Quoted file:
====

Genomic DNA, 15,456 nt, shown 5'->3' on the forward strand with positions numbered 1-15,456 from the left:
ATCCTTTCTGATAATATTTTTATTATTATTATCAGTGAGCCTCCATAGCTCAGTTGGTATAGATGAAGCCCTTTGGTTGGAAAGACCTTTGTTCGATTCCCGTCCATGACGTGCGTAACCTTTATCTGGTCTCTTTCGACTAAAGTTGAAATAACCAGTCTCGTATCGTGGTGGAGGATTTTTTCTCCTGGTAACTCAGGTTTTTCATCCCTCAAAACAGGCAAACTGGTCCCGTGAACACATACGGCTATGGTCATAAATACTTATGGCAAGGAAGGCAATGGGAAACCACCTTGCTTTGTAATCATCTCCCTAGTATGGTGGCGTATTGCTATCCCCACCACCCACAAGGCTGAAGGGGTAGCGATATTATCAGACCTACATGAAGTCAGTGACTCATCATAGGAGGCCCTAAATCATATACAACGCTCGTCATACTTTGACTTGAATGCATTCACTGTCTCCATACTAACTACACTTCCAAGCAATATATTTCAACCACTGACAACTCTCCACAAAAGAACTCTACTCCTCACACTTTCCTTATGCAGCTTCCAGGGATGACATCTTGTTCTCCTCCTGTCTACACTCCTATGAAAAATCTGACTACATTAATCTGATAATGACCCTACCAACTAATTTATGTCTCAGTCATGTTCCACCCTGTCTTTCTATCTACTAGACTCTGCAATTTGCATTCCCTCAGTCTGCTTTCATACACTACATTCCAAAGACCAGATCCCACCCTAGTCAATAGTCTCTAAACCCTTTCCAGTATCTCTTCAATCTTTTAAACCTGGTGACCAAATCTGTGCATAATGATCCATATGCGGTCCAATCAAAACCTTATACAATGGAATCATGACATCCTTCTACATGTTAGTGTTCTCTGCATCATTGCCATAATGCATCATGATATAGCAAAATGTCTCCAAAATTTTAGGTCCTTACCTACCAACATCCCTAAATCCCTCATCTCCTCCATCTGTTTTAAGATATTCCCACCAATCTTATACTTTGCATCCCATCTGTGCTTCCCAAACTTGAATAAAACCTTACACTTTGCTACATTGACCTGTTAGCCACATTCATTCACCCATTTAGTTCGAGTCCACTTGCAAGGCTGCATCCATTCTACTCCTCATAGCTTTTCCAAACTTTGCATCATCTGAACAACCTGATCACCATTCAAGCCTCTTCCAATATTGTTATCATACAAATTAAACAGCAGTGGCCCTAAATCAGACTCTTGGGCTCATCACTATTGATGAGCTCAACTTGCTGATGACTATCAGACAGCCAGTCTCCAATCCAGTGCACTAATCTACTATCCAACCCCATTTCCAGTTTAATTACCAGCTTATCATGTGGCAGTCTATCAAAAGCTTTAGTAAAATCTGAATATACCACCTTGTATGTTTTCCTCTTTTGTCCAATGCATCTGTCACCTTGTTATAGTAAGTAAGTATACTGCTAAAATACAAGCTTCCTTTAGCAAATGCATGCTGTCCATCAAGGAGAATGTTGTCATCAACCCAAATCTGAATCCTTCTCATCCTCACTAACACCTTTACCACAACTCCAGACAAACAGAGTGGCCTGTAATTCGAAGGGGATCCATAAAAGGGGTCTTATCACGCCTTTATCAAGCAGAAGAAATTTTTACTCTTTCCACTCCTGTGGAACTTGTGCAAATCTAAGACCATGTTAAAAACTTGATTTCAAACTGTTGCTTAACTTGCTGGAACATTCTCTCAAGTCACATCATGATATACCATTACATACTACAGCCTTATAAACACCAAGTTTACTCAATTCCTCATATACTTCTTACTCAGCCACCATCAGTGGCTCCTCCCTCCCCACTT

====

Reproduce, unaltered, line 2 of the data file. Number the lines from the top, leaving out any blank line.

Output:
ATCCTTTCTGATAATATTTTTATTATTATTATCAGTGAGCCTCCATAGCTCAGTTGGTATAGATGAAGCCCTTTGGTTGGAAAGACCTTTGTTCGATTCCCGTCCATGACGTGCGTAACCTTTATCTGGTCTCTTTCGACTAAAGTTGAAATAACCAGTCTCGTATCGTGGTGGAGGATTTTTTCTCCTGGTAACTCAGGTTTTTCATCCCTCAAAACAGGCAAACTGGTCCCGTGAACACATACGGCTATGGTCATAAATACTTATGGCAAGGAAGGCAATGGGAAACCACCTTGCTTTGTAATCATCTCCCTAGTATGGTGGCGTATTGCTATCCCCACCACCCACAAGGCTGAAGGGGTAGCGATATTATCAGACCTACATGAAGTCAGTGACTCATCATAGGAGGCCCTAAATCATATACAACGCTCGTCATACTTTGACTTGAATGCATTCACTGTCTCCATACTAACTACACTTCCAAGCAATATATTTCAACCACTGACAACTCTCCACAAAAGAACTCTACTCCTCACACTTTCCTTATGCAGCTTCCAGGGATGACATCTTGTTCTCCTCCTGTCTACACTCCTATGAAAAATCTGACTACATTAATCTGATAATGACCCTACCAACTAATTTATGTCTCAGTCATGTTCCACCCTGTCTTTCTATCTACTAGACTCTGCAATTTGCATTCCCTCAGTCTGCTTTCATACACTACATTCCAAAGACCAGATCCCACCCTAGTCAATAGTCTCTAAACCCTTTCCAGTATCTCTTCAATCTTTTAAACCTGGTGACCAAATCTGTGCATAATGATCCATATGCGGTCCAATCAAAACCTTATACAATGGAATCATGACATCCTTCTACATGTTAGTGTTCTCTGCATCATTGCCATAATGCATCATGATATAGCAAAATGTCTCCAAAATTTTAGGTCCTTACCTACCAACATCCCTAAATCCCTCATCTCCTCCATCTGTTTTAAGATATTCCCACCAATCTTATACTTTGCATCCCATCTGTGCTTCCCAAACTTGAATAAAACCTTACACTTTGCTACATTGACCTGTTAGCCACATTCATTCACCCATTTAGTTCGAGTCCACTTGCAAGGCTGCATCCATTCTACTCCTCATAGCTTTTCCAAACTTTGCATCATCTGAACAACCTGATCACCATTCAAGCCTCTTCCAATATTGTTATCATACAAATTAAACAGCAGTGGCCCTAAATCAGACTCTTGGGCTCATCACTATTGATGAGCTCAACTTGCTGATGACTATCAGACAGCCAGTCTCCAATCCAGTGCACTAATCTACTATCCAACCCCATTTCCAGTTTAATTACCAGCTTATCATGTGGCAGTCTATCAAAAGCTTTAGTAAAATCTGAATATACCACCTTGTATGTTTTCCTCTTTTGTCCAATGCATCTGTCACCTTGTTATAGTAAGTAAGTATACTGCTAAAATACAAGCTTCCTTTAGCAAATGCATGCTGTCCATCAAGGAGAATGTTGTCATCAACCCAAATCTGAATCCTTCTCATCCTCACTAACACCTTTACCACAACTCCAGACAAACAGAGTGGCCTGTAATTCGAAGGGGATCCATAAAAGGGGTCTTATCACGCCTTTATCAAGCAGAAGAAATTTTTACTCTTTCCACTCCTGTGGAACTTGTGCAAATCTAAGACCATGTTAAAAACTTGATTTCAAACTGTTGCTTAACTTGCTGGAACATTCTCTCAAGTCACATCATGATATACCATTACATACTACAGCCTTATAAACACCAAGTTTACTCAATTCCTCATATACTTCTTACTCAGCCACCATCAGTGGCTCCTCCCTCCCCACTT